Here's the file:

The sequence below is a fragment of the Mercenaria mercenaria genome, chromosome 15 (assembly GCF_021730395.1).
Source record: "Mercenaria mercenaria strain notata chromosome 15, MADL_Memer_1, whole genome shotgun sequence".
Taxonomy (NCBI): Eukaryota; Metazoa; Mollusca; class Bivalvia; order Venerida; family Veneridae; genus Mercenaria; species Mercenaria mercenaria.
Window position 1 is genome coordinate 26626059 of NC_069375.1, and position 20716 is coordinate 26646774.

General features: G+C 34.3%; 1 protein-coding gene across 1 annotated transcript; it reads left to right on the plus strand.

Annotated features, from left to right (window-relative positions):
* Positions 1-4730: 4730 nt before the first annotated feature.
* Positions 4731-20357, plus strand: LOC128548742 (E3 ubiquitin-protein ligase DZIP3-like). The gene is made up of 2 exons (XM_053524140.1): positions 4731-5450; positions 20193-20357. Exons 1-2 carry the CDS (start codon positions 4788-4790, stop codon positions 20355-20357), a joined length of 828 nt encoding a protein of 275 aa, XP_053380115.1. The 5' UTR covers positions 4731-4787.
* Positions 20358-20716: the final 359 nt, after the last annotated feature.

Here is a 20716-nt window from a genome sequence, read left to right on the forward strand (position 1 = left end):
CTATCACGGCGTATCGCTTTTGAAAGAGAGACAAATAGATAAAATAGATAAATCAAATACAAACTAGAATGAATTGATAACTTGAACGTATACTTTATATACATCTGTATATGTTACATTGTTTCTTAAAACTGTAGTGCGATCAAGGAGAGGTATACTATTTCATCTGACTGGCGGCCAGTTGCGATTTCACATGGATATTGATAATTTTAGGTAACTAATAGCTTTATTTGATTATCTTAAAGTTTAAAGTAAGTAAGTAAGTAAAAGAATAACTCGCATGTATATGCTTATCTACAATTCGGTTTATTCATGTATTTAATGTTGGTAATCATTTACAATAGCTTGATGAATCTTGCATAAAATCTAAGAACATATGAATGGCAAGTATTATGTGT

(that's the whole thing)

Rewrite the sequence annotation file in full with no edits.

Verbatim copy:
The sequence below is a fragment of the Mercenaria mercenaria genome, chromosome 15 (assembly GCF_021730395.1).
Source record: "Mercenaria mercenaria strain notata chromosome 15, MADL_Memer_1, whole genome shotgun sequence".
Taxonomy (NCBI): Eukaryota; Metazoa; Mollusca; class Bivalvia; order Venerida; family Veneridae; genus Mercenaria; species Mercenaria mercenaria.
Window position 1 is genome coordinate 26626059 of NC_069375.1, and position 20716 is coordinate 26646774.

General features: G+C 34.3%; 1 protein-coding gene across 1 annotated transcript; it reads left to right on the plus strand.

Annotated features, from left to right (window-relative positions):
* Positions 1-4730: 4730 nt before the first annotated feature.
* Positions 4731-20357, plus strand: LOC128548742 (E3 ubiquitin-protein ligase DZIP3-like). The gene is made up of 2 exons (XM_053524140.1): positions 4731-5450; positions 20193-20357. Exons 1-2 carry the CDS (start codon positions 4788-4790, stop codon positions 20355-20357), a joined length of 828 nt encoding a protein of 275 aa, XP_053380115.1. The 5' UTR covers positions 4731-4787.
* Positions 20358-20716: the final 359 nt, after the last annotated feature.

Here is a 20716-nt window from a genome sequence, read left to right on the forward strand (position 1 = left end):
CTATCACGGCGTATCGCTTTTGAAAGAGAGACAAATAGATAAAATAGATAAATCAAATACAAACTAGAATGAATTGATAACTTGAACGTATACTTTATATACATCTGTATATGTTACATTGTTTCTTAAAACTGTAGTGCGATCAAGGAGAGGTATACTATTTCATCTGACTGGCGGCCAGTTGCGATTTCACATGGATATTGATAATTTTAGGTAACTAATAGCTTTATTTGATTATCTTAAAGTTTAAAGTAAGTAAGTAAGTAAAAGAATAACTCGCATGTATATGCTTATCTACAATTCGGTTTATTCATGTATTTAATGTTGGTAATCATTTACAATAGCTTGATGAATCTTGCATAAAATCTAAGAACATATGAATGGCAAGTATTATGTGT